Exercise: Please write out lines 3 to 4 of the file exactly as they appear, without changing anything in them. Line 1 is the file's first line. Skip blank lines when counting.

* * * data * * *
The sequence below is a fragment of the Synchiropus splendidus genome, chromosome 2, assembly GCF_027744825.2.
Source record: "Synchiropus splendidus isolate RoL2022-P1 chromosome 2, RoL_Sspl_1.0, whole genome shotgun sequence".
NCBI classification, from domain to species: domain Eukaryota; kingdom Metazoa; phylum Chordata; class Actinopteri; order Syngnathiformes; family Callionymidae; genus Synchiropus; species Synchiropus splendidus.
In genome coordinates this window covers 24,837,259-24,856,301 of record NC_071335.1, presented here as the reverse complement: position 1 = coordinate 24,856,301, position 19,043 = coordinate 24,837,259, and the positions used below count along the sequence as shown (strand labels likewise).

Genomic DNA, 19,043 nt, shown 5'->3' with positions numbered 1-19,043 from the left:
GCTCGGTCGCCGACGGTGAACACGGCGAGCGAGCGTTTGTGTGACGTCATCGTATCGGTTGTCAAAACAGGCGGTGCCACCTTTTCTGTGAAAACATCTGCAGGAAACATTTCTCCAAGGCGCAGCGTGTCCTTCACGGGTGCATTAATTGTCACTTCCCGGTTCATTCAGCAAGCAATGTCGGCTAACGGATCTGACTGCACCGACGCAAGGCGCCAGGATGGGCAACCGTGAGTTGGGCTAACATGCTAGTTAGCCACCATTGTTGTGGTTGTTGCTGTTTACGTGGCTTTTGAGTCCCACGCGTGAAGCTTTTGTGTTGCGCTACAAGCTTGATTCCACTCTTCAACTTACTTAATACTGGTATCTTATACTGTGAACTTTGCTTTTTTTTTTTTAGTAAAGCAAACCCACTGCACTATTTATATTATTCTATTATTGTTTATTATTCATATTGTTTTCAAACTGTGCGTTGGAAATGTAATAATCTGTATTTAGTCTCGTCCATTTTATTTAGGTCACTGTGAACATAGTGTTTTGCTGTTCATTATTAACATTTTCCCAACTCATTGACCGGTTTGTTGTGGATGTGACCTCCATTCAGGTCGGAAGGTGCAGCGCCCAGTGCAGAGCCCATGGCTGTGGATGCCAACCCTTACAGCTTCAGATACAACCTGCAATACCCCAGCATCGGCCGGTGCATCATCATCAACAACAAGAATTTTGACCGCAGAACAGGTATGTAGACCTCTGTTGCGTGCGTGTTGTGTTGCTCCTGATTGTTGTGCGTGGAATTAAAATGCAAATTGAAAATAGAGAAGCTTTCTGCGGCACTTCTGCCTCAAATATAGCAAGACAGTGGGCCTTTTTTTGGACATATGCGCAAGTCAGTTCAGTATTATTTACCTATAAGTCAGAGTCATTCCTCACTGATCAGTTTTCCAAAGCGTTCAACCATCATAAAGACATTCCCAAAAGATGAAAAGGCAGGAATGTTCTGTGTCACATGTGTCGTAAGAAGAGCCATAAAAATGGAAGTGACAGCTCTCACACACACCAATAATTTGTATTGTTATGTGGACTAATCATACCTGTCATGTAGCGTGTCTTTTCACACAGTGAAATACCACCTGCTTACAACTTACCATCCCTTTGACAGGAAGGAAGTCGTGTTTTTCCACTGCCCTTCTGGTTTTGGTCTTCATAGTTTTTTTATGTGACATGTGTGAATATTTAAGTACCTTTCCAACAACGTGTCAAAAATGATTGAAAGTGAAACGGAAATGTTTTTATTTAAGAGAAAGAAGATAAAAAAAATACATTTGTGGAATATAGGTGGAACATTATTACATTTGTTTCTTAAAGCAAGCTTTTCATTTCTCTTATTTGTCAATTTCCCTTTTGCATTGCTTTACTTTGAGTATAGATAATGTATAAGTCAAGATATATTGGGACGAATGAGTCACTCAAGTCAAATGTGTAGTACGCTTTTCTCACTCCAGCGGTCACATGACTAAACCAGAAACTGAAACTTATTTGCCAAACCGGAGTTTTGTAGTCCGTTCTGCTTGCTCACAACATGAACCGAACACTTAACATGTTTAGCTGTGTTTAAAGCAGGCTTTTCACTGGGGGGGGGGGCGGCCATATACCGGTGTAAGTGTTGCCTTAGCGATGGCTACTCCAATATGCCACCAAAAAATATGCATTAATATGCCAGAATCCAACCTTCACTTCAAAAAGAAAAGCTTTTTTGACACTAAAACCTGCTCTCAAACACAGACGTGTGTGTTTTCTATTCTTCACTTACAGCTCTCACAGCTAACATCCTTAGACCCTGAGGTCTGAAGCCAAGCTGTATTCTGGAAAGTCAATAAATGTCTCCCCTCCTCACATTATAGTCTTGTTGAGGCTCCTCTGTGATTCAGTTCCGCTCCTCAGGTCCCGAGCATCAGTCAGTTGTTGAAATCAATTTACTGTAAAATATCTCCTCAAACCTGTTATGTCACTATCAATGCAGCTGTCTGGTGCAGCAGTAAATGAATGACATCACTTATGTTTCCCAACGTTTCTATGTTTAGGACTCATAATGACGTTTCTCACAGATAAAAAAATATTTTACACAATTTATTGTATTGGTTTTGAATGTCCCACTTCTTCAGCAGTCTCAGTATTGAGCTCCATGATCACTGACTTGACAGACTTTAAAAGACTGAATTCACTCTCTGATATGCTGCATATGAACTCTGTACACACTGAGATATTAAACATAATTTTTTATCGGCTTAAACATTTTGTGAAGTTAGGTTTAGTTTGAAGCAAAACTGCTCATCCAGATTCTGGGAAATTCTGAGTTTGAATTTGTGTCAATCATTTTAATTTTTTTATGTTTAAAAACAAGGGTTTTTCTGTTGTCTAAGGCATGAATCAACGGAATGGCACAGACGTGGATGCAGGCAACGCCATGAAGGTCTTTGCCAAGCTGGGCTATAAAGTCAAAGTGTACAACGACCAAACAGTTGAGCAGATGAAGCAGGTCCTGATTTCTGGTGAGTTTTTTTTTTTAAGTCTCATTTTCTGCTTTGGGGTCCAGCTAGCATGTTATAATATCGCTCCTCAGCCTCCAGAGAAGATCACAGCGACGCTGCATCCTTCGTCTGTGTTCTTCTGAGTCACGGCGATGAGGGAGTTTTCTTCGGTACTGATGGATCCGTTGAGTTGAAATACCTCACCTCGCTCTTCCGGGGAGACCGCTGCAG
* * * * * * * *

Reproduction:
NCBI classification, from domain to species: domain Eukaryota; kingdom Metazoa; phylum Chordata; class Actinopteri; order Syngnathiformes; family Callionymidae; genus Synchiropus; species Synchiropus splendidus.
In genome coordinates this window covers 24,837,259-24,856,301 of record NC_071335.1, presented here as the reverse complement: position 1 = coordinate 24,856,301, position 19,043 = coordinate 24,837,259, and the positions used below count along the sequence as shown (strand labels likewise).